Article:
New test screens for more genetic diseases'This changes everything' - Peter Braude

19 June 2006

A new genetic test could help thousands of women at risk of giving birth to children with diseases such as cystic fibrosis and muscular dystrophy.

Scientists at a conference in Prague are set to reveal the test which will allow doctors to test embryos for many more potential illnesses.

Couples at risk of having children with genetic conditions would, if they wished, then be able to ensure their babies don't have the conditions through screening their embryos and using in vitro fertilisation (IVF).

However, ethical campaigners fear doctors have taken another step towards so-called designer babies. Josephine Quintavalle, from the group Comment on Reproductive Ethics, said the advance was more about killing than curing.

She said:'I am horrified to think of these people sitting in judgment and deciding which embryos should live and which should die. The goalposts are already getting wider and wider.'

Higher chance of diagnosis

The current test, known as pre-implementation genetic diagnosis (PGD), can treat a relatively small number of conditions including Huntingdon's Disease.

But scientists say the chances of diagnosing a disease with the new technique, called pre-implantation genetic haplotyping (PGH), are much higher.

It has been pioneered by scientists at Guy's Hospital in London and looks at the whole DNA of a cell rather than focusing on a specific mutation in one gene, making it quicker to identify diseases in embryos.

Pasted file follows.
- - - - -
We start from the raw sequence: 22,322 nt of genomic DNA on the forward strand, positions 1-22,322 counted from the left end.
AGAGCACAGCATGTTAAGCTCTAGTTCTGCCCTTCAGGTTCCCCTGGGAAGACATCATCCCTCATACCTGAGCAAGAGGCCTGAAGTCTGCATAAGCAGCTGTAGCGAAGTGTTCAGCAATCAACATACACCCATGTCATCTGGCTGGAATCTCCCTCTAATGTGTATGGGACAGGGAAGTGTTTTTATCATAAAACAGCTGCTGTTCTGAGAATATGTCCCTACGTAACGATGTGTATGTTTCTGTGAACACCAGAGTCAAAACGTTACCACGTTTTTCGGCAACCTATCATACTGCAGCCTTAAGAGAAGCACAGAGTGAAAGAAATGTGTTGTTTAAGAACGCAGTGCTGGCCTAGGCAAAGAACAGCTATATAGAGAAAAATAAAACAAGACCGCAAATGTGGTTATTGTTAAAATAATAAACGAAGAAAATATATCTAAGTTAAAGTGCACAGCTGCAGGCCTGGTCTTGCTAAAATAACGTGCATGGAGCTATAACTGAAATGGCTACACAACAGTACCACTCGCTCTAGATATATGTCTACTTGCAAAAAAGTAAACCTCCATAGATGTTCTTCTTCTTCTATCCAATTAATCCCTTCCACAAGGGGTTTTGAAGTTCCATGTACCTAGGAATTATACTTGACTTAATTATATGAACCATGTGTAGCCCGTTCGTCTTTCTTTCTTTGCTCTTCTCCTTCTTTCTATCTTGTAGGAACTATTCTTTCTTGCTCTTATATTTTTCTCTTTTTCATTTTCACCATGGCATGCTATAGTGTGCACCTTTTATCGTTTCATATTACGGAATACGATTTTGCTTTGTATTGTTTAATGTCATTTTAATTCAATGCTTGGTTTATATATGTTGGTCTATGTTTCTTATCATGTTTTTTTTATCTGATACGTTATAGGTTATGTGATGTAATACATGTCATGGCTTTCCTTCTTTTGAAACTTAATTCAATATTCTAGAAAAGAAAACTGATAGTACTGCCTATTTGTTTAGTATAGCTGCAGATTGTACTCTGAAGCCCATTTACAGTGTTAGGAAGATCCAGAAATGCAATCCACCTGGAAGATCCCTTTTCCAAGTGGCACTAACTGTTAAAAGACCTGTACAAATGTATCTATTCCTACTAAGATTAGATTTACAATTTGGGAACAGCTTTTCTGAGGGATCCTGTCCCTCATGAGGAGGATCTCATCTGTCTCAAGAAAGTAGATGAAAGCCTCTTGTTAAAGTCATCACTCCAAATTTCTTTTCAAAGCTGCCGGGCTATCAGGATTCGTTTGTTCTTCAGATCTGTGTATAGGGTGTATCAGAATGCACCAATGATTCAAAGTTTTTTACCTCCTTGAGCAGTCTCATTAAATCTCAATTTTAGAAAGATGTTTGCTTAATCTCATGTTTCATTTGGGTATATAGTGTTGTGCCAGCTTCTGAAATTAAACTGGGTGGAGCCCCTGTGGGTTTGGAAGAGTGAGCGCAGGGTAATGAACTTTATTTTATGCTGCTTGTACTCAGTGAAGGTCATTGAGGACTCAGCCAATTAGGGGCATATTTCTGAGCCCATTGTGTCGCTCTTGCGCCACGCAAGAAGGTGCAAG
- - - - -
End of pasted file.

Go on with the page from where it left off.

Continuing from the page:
'This changes everything'

Peter Braude, Professor of Obstetrics and Gynaecology at King's College London, who works in the assisted conception unit at Guy's Hospital, told the Independent: 'We really think this is a big, big change in terms of what we do. This changes everything.'

Five women in Britain are pregnant with embryos that have been screened with the new technique.

Two of those women are carriers of the defective gene for Duchenne muscular dystrophy. Sufferers are unlikely to survive beyond their teens. Girls can carry the condition without being affected, though not all will inherit the defective gene from their mothers. It is only boys that suffer from the condition's effects.

Prior to the new PGH test, the only option was for the pregnant woman to have a sex test done on her baby and, if the baby was male, to consider aborting it. Now PGH can identify before pregnancy whether the baby would be male or female and, if the baby will be a girl, whether she would be a carrier of the defective gene.